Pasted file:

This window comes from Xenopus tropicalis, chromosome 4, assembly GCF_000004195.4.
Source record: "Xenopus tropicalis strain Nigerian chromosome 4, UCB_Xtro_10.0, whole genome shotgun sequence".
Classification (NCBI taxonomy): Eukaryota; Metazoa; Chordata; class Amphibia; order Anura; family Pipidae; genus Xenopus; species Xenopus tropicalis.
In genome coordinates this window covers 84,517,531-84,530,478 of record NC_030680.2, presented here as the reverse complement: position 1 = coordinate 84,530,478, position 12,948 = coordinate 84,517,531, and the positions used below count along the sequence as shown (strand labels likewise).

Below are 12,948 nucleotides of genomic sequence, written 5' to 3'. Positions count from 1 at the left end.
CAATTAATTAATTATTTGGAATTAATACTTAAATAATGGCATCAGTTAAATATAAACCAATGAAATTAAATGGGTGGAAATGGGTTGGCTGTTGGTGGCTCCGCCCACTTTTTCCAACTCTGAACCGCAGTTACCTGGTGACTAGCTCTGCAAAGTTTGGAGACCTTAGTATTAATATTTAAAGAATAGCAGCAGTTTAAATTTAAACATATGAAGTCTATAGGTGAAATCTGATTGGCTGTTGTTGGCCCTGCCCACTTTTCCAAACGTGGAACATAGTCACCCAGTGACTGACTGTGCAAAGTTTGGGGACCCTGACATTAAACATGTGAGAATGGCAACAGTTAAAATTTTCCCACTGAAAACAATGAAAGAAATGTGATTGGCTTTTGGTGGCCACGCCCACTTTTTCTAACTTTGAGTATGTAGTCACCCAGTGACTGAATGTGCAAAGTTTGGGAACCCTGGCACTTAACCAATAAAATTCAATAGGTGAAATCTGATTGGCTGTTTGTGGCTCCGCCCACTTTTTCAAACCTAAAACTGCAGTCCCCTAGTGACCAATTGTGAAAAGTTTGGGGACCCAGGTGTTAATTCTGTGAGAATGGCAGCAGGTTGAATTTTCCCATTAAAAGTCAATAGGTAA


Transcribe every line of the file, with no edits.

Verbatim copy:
This window comes from Xenopus tropicalis, chromosome 4, assembly GCF_000004195.4.
Source record: "Xenopus tropicalis strain Nigerian chromosome 4, UCB_Xtro_10.0, whole genome shotgun sequence".
Classification (NCBI taxonomy): Eukaryota; Metazoa; Chordata; class Amphibia; order Anura; family Pipidae; genus Xenopus; species Xenopus tropicalis.
In genome coordinates this window covers 84,517,531-84,530,478 of record NC_030680.2, presented here as the reverse complement: position 1 = coordinate 84,530,478, position 12,948 = coordinate 84,517,531, and the positions used below count along the sequence as shown (strand labels likewise).

Below are 12,948 nucleotides of genomic sequence, written 5' to 3'. Positions count from 1 at the left end.
CAATTAATTAATTATTTGGAATTAATACTTAAATAATGGCATCAGTTAAATATAAACCAATGAAATTAAATGGGTGGAAATGGGTTGGCTGTTGGTGGCTCCGCCCACTTTTTCCAACTCTGAACCGCAGTTACCTGGTGACTAGCTCTGCAAAGTTTGGAGACCTTAGTATTAATATTTAAAGAATAGCAGCAGTTTAAATTTAAACATATGAAGTCTATAGGTGAAATCTGATTGGCTGTTGTTGGCCCTGCCCACTTTTCCAAACGTGGAACATAGTCACCCAGTGACTGACTGTGCAAAGTTTGGGGACCCTGACATTAAACATGTGAGAATGGCAACAGTTAAAATTTTCCCACTGAAAACAATGAAAGAAATGTGATTGGCTTTTGGTGGCCACGCCCACTTTTTCTAACTTTGAGTATGTAGTCACCCAGTGACTGAATGTGCAAAGTTTGGGAACCCTGGCACTTAACCAATAAAATTCAATAGGTGAAATCTGATTGGCTGTTTGTGGCTCCGCCCACTTTTTCAAACCTAAAACTGCAGTCCCCTAGTGACCAATTGTGAAAAGTTTGGGGACCCAGGTGTTAATTCTGTGAGAATGGCAGCAGGTTGAATTTTCCCATTAAAAGTCAATAGGTAA